While recovering from her breast cancer treatment, Harjit realised she was limited in what she was able to do. Here she talks about role reversal and relying on her children for help.
I was in denial
I noticed my right nipple changing in early January. At first, I thought it was just me.
Two weeks passed, and I started to feel pins and needles at night. Then, the thoughts crept in. What if? It doesn’t look quite right...
Time passes. Please, no. I'm going to Australia in six weeks.
Then it started tingling all the time.
I looked it up online and I lied to myself. No, it doesn't look like that. It's OK.
It had to get sorted. I did the sensible thing and booked an appointment with a private GP. He tried his utmost not to panic me and got things moving.
The first appointment with the consultant was the following day. After several tests he confirmed I'd had a tumour growing behind my nipple for about the last 18 months, and that I would need to have a mastectomy.
My first concern was my children
As soon as I realised it was breast cancer, my initial concern was how I was going to tell my children.
I couldn't do it face-to-face and reassure them, as they were both abroad. They were the only ones that mattered to me at that moment.
It wasn’t until after I had told them that I realised for the first time in my life I had to focus on myself. I had to be completely selfish.
What mattered was how my body reacted to treatment
The tests and the treatment did not shock me. I realised early on that treatment depended on the type of tumour, its makeup and the outcome of mammograms, ultrasounds and CT scans.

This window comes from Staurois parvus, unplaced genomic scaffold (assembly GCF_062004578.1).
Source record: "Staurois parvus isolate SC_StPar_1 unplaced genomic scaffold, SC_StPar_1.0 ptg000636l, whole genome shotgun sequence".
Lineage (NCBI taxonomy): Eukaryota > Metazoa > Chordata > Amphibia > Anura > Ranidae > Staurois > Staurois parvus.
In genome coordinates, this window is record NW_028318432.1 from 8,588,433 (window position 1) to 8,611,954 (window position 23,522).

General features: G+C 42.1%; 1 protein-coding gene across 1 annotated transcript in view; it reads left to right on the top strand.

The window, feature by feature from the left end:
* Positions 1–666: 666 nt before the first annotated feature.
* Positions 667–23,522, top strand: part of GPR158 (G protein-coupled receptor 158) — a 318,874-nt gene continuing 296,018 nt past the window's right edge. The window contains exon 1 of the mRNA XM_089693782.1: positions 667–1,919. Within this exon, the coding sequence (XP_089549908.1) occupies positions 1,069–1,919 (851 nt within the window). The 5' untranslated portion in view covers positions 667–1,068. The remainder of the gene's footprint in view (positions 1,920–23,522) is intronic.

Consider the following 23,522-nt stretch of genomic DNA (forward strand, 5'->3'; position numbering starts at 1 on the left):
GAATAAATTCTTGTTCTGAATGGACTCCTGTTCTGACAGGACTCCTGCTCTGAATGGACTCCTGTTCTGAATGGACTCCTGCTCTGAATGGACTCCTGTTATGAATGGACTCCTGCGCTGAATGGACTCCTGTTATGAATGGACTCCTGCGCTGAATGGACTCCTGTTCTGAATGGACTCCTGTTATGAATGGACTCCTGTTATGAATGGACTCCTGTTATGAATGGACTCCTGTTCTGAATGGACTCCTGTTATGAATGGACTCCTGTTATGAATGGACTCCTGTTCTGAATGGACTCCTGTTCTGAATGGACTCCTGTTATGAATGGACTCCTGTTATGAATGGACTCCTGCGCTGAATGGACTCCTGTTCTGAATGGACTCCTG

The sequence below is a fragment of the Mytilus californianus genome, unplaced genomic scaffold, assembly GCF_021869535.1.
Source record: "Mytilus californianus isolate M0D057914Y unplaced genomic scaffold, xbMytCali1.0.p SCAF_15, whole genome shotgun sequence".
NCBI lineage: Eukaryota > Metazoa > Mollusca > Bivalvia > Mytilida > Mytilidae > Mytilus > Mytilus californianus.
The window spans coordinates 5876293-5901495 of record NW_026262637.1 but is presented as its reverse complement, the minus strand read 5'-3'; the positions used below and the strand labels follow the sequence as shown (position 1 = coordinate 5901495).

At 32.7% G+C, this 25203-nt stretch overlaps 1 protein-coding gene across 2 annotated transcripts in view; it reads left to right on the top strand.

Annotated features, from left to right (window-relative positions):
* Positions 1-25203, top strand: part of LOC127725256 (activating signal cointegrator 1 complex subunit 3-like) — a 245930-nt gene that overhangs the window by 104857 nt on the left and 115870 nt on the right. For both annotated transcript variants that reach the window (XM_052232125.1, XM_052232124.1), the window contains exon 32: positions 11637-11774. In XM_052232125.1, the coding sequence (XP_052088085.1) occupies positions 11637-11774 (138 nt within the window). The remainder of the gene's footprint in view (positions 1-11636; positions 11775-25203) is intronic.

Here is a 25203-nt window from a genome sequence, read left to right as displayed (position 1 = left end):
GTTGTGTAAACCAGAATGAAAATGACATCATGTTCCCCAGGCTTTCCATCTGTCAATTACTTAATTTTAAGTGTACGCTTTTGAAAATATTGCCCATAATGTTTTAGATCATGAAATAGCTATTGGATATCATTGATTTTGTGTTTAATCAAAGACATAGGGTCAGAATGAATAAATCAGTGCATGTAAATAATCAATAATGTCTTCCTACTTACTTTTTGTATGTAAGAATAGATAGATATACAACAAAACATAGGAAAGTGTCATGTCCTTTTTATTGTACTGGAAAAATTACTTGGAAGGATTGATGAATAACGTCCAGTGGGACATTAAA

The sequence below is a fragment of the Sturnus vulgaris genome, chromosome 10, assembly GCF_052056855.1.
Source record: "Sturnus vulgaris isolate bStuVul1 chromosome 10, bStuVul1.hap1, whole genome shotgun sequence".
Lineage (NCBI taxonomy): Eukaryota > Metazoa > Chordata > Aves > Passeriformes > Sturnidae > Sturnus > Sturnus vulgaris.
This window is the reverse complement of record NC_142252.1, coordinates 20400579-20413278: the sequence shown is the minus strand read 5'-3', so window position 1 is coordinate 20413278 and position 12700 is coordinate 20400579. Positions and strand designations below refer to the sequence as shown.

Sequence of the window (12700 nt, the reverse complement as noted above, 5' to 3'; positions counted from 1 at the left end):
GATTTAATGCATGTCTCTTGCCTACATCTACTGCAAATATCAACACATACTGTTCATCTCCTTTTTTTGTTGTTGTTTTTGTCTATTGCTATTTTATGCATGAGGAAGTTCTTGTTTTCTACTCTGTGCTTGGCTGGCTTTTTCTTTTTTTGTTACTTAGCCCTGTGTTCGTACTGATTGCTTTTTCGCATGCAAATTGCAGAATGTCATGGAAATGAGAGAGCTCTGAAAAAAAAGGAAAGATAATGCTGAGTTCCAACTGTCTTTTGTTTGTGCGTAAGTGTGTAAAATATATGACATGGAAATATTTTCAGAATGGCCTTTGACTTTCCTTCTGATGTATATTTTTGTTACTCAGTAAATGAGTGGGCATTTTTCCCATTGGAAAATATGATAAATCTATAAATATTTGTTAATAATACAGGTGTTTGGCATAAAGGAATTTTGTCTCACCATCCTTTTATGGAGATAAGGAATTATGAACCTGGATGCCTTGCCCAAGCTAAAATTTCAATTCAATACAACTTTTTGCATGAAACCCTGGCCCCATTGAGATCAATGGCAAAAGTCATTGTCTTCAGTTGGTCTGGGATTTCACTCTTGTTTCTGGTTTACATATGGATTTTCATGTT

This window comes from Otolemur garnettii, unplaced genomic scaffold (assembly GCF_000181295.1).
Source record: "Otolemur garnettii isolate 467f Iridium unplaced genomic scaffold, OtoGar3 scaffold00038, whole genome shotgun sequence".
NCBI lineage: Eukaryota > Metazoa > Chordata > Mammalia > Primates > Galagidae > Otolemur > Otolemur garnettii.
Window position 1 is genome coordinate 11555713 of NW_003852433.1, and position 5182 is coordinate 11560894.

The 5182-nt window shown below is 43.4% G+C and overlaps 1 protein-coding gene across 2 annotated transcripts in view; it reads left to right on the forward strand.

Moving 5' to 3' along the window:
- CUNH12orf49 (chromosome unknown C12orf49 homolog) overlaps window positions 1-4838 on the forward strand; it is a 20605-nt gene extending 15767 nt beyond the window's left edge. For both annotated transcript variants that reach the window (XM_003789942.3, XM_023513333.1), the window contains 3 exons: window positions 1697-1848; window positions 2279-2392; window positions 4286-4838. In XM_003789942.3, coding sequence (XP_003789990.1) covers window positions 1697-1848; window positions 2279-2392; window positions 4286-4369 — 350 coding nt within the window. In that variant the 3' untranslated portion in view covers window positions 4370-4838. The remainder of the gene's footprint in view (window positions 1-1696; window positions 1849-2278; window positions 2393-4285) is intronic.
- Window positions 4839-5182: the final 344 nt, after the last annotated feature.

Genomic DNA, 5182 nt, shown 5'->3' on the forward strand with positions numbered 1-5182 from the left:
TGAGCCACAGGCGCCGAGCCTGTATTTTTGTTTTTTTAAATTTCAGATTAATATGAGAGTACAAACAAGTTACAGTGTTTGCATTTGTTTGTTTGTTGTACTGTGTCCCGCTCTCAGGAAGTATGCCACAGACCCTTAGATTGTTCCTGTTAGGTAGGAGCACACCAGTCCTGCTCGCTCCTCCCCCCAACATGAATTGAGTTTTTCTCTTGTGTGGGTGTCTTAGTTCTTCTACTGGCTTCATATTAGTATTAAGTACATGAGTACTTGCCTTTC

Most importantly, I learned that it didn’t matter what treatment was going to be administered. What mattered was how my body was going to react to the treatment.
I had to go through another operation some six weeks after the mastectomy and reconstruction to have all my axillary lymph nodes removed, as three out of the five that were removed during the mastectomy were cancerous. The second operation was more demanding and restrictive and that is when I began to realise that I was limited in what I was able to do.
My arm and breast area hurt, and I was unable to lift, carry, pull, or turn things. After a week the right arm felt extremely weak and heavy to move around. It also ached all the time.
It has been difficult for my children to see the roles reversed
For the first time I have had to rely on my children to do things for me.
We were three adults who had all lived on our own for some time. Once I started asking them for help the dynamic changed. They were not used to the fact that while I may have compromised when they were children, they were now adults and I no longer had to humour their lack of common sense!
From washing some clothes to making me a cup of tea, I had to accept that they would do things differently to how I might. I'd lived on my own and become used to my ways, so it was a challenge. My kids now tell me that I am a diva just because I like my tea made a particular way!
I have to remind myself that they are young adults and are still learning. I also think that it has been difficult for the children to see their mother incapacitated and the roles reversed.
Harjit's three tips for accepting help
1. Know your limits – While it is incredibly frustrating and infuriating asking for help from loved ones, know what your limits are and understand where they can help.
2. Be clear about what you can and can't do – Tell your family and friends. They are not mind readers and unless you spell it out they will not know what you want.
3. Be patient – With them and yourself, because the last thing you all need, as my daughter puts it, is to 'turn on each other'.
Find support and speak to others who know how you feel after being diagnosed in our Forum.